Ruling Blocks Employers, Hospitals from Negotiating in Workers’ Comp Cases
Self-insured employers and workers’ compensation insurers will be prohibited from negotiating with hospitals over services provided to claimants under a ruling in September by the state Workers’ Compensation Commission (WCC). The ruling contradicts longstanding practice in Connecticut, not only the workers’ compensation field but also in the general healthcare arena.
The decision came in response to several cases brought by two hospitals in the WCC’s Second District, which covers most of eastern Connecticut.
Standard practice in Connecticut has been for self-insured employers and insurers to negotiate hospital bills in workers’ compensation cases through third-party auditors. The auditors analyze providers’ published cost figures for medical services, and based on its data, issues a recommendation for appropriate charges for services provided.
Despite the requirement in the state Workers’ Compensation Act that hospitals be reimbursed only for their actual costs, the commissioner held that in the absence of a prior agreement by the hospital to accept a reduced fee, insurers and self-insured employers must pay the full amount billed by the hospitals.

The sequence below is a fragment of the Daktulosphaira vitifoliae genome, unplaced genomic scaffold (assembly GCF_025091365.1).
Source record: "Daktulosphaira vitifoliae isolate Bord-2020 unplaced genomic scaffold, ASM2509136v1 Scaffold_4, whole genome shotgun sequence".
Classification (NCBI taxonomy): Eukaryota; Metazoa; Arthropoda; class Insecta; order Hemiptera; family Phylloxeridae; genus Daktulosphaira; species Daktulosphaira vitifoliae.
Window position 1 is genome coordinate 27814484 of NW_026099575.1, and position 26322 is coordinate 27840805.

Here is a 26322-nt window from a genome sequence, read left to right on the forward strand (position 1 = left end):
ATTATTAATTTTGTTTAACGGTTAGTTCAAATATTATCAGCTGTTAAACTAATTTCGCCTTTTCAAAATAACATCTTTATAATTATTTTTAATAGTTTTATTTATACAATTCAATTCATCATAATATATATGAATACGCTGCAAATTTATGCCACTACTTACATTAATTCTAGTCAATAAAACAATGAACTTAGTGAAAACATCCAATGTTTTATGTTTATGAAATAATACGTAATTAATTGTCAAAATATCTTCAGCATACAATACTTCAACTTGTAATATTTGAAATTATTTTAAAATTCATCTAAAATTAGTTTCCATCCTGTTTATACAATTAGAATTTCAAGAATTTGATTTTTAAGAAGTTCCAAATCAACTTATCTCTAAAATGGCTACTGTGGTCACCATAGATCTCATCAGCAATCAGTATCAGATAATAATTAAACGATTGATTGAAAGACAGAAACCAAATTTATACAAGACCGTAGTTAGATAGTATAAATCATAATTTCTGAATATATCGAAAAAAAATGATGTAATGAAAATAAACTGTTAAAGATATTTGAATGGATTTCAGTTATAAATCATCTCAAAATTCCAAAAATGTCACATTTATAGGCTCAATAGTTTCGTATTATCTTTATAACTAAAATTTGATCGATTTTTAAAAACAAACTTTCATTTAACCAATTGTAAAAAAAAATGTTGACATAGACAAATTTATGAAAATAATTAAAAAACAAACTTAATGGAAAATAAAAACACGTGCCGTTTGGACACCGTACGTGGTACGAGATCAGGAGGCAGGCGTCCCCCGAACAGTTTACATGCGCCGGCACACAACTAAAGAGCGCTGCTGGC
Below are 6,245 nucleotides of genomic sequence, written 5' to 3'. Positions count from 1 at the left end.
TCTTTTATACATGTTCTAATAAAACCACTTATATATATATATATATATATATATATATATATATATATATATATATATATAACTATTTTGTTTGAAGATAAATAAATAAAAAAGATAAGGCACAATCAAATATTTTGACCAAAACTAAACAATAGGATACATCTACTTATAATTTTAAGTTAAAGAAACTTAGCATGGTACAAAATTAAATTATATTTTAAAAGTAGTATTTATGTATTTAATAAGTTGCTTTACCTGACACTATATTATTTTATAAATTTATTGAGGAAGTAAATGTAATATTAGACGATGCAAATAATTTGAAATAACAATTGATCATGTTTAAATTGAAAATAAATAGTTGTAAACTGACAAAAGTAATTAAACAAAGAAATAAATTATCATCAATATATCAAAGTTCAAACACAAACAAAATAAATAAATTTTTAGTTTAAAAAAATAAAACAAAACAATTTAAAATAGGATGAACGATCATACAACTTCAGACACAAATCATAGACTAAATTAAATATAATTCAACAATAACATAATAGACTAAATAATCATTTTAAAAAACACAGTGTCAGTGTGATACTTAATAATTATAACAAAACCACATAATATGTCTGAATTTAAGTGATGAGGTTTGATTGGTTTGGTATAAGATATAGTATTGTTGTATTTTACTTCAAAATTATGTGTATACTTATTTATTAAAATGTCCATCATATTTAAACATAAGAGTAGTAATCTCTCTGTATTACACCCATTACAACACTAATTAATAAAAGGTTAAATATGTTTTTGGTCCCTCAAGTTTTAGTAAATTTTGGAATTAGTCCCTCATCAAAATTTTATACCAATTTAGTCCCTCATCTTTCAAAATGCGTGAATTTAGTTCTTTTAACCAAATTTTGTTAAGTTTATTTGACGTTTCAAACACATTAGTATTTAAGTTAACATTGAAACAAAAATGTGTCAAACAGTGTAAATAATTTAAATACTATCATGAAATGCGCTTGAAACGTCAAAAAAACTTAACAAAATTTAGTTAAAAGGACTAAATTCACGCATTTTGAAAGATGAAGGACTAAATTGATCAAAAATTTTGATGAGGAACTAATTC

Should the ruling stand, it will likely increase medical payouts in workers’ comp cases, which in turn will drive up the cost of doing business in a state where costs are already very high.
However, employers and insurers involved in the Second District cases are planning to appeal the decision to the Commission Review Board. If they are unsuccessful, the matter may be appealed to the Connecticut Appellate Court and possibly the Connecticut Supreme Court.
Costs likely to rise
Medical payments account for 50% of total workers’ compensation benefit costs, according to the National Council on Compensation Insurance. As hospital payments alone account for 33% of total medical payments for workers’ comp benefits in Connecticut, they comprise an estimated 16.5% of total Connecticut workers comp benefit costs.
For more information, contact CBIA’s Bonnie Stewart at 860.244.1925 or email@example.com.
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